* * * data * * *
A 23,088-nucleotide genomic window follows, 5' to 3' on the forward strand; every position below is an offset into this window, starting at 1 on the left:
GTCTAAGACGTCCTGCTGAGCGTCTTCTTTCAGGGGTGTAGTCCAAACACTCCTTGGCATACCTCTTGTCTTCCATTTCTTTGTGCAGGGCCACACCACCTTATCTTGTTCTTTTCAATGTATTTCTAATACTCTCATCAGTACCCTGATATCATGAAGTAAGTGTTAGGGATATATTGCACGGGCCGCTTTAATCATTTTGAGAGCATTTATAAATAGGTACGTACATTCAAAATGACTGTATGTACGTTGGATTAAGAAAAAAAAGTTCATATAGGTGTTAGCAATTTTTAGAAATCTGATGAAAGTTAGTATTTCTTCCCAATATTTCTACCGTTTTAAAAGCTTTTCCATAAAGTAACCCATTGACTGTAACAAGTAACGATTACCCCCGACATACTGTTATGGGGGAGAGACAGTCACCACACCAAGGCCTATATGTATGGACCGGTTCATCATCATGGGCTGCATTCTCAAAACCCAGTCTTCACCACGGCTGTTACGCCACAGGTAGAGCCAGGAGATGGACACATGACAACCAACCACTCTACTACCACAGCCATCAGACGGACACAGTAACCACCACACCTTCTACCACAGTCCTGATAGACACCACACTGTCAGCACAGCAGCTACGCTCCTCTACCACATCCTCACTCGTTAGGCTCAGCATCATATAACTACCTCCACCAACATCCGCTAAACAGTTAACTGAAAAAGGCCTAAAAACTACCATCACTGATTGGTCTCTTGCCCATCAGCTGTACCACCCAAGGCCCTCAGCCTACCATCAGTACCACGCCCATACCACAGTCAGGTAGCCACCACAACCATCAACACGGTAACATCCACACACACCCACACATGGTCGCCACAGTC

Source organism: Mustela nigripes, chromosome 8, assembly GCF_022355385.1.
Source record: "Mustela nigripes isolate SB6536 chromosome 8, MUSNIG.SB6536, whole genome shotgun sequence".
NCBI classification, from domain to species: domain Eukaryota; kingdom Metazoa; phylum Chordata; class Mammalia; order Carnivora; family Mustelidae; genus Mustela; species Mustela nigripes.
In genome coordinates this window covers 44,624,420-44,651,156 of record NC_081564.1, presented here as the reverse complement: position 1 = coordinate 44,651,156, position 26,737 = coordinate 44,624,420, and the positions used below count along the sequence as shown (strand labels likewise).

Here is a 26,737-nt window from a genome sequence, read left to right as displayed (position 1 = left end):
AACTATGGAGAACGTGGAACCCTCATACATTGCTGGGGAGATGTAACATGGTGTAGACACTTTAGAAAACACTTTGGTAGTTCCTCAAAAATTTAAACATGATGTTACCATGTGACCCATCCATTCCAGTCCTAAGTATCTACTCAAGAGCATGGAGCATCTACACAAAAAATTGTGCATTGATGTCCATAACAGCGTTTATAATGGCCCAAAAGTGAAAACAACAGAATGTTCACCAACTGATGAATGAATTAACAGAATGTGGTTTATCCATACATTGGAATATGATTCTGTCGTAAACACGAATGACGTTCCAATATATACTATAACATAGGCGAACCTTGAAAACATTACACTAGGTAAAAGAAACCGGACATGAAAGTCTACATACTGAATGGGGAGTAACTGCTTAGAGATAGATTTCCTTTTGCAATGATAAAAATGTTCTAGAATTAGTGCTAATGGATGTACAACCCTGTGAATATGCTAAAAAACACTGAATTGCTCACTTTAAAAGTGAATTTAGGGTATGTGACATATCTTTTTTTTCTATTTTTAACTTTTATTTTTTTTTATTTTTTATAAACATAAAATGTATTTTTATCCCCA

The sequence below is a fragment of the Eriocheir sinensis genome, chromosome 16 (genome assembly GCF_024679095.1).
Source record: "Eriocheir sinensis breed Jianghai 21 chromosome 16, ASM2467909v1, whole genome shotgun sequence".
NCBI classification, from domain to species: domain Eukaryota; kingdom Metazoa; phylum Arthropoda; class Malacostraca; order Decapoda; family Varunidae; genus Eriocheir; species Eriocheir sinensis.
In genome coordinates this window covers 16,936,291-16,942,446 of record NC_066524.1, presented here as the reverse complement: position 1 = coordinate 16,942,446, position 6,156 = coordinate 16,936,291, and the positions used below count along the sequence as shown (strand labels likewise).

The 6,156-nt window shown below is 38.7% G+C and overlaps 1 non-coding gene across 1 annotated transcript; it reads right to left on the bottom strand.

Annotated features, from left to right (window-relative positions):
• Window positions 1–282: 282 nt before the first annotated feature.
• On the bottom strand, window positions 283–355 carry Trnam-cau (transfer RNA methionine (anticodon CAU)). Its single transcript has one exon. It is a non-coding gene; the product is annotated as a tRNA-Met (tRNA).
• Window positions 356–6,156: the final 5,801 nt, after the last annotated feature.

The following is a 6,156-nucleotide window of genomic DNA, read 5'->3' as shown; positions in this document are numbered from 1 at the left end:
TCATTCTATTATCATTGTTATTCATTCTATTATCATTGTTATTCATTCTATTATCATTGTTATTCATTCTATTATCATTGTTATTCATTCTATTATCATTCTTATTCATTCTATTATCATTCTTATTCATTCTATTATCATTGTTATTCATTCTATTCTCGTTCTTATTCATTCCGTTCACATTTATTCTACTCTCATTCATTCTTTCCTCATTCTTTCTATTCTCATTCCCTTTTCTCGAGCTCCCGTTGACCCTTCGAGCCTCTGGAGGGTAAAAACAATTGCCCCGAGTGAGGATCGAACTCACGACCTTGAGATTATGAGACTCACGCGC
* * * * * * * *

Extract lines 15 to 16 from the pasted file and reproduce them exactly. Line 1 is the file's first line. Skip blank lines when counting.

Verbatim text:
• Window positions 1–282: 282 nt before the first annotated feature.
• On the bottom strand, window positions 283–355 carry Trnam-cau (transfer RNA methionine (anticodon CAU)). Its single transcript has one exon. It is a non-coding gene; the product is annotated as a tRNA-Met (tRNA).